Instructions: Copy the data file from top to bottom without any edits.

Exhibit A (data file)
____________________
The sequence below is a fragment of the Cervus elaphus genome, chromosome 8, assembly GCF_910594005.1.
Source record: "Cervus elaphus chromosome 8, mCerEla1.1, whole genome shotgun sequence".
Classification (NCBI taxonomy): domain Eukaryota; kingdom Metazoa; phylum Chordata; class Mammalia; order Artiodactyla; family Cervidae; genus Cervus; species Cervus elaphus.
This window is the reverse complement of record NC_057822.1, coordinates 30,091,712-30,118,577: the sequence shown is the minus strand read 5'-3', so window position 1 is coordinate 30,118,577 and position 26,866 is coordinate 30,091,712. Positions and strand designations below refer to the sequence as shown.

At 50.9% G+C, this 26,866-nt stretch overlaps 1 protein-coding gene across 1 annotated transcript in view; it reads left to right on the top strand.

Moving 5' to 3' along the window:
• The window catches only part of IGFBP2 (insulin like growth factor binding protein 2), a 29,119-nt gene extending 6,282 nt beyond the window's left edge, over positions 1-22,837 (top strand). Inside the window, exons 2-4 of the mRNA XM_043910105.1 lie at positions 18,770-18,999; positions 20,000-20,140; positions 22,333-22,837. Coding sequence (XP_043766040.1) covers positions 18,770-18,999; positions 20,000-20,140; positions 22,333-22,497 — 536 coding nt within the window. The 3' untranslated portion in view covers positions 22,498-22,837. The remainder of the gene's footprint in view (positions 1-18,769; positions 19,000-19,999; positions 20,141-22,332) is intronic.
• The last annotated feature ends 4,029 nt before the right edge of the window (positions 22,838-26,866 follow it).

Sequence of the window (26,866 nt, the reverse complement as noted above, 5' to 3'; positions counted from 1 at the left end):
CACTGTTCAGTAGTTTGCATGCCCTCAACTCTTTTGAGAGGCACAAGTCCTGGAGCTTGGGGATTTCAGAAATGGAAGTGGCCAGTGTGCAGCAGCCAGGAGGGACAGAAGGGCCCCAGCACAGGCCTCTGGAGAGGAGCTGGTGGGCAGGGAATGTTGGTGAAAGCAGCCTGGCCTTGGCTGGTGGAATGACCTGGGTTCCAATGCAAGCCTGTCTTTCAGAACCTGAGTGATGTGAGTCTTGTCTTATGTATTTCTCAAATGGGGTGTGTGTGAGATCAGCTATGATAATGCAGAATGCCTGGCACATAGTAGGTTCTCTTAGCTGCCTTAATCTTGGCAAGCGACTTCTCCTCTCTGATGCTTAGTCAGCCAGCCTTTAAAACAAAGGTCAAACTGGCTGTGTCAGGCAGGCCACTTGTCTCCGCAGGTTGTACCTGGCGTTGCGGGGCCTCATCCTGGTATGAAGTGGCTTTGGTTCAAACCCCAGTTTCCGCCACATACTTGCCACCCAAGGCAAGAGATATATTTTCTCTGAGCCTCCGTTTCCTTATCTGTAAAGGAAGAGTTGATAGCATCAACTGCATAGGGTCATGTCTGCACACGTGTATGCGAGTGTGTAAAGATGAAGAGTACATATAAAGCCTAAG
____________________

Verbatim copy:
The sequence below is a fragment of the Cervus elaphus genome, chromosome 8, assembly GCF_910594005.1.
Source record: "Cervus elaphus chromosome 8, mCerEla1.1, whole genome shotgun sequence".
Classification (NCBI taxonomy): domain Eukaryota; kingdom Metazoa; phylum Chordata; class Mammalia; order Artiodactyla; family Cervidae; genus Cervus; species Cervus elaphus.
This window is the reverse complement of record NC_057822.1, coordinates 30,091,712-30,118,577: the sequence shown is the minus strand read 5'-3', so window position 1 is coordinate 30,118,577 and position 26,866 is coordinate 30,091,712. Positions and strand designations below refer to the sequence as shown.

At 50.9% G+C, this 26,866-nt stretch overlaps 1 protein-coding gene across 1 annotated transcript in view; it reads left to right on the top strand.

Moving 5' to 3' along the window:
• The window catches only part of IGFBP2 (insulin like growth factor binding protein 2), a 29,119-nt gene extending 6,282 nt beyond the window's left edge, over positions 1-22,837 (top strand). Inside the window, exons 2-4 of the mRNA XM_043910105.1 lie at positions 18,770-18,999; positions 20,000-20,140; positions 22,333-22,837. Coding sequence (XP_043766040.1) covers positions 18,770-18,999; positions 20,000-20,140; positions 22,333-22,497 — 536 coding nt within the window. The 3' untranslated portion in view covers positions 22,498-22,837. The remainder of the gene's footprint in view (positions 1-18,769; positions 19,000-19,999; positions 20,141-22,332) is intronic.
• The last annotated feature ends 4,029 nt before the right edge of the window (positions 22,838-26,866 follow it).

Sequence of the window (26,866 nt, the reverse complement as noted above, 5' to 3'; positions counted from 1 at the left end):
CACTGTTCAGTAGTTTGCATGCCCTCAACTCTTTTGAGAGGCACAAGTCCTGGAGCTTGGGGATTTCAGAAATGGAAGTGGCCAGTGTGCAGCAGCCAGGAGGGACAGAAGGGCCCCAGCACAGGCCTCTGGAGAGGAGCTGGTGGGCAGGGAATGTTGGTGAAAGCAGCCTGGCCTTGGCTGGTGGAATGACCTGGGTTCCAATGCAAGCCTGTCTTTCAGAACCTGAGTGATGTGAGTCTTGTCTTATGTATTTCTCAAATGGGGTGTGTGTGAGATCAGCTATGATAATGCAGAATGCCTGGCACATAGTAGGTTCTCTTAGCTGCCTTAATCTTGGCAAGCGACTTCTCCTCTCTGATGCTTAGTCAGCCAGCCTTTAAAACAAAGGTCAAACTGGCTGTGTCAGGCAGGCCACTTGTCTCCGCAGGTTGTACCTGGCGTTGCGGGGCCTCATCCTGGTATGAAGTGGCTTTGGTTCAAACCCCAGTTTCCGCCACATACTTGCCACCCAAGGCAAGAGATATATTTTCTCTGAGCCTCCGTTTCCTTATCTGTAAAGGAAGAGTTGATAGCATCAACTGCATAGGGTCATGTCTGCACACGTGTATGCGAGTGTGTAAAGATGAAGAGTACATATAAAGCCTAAG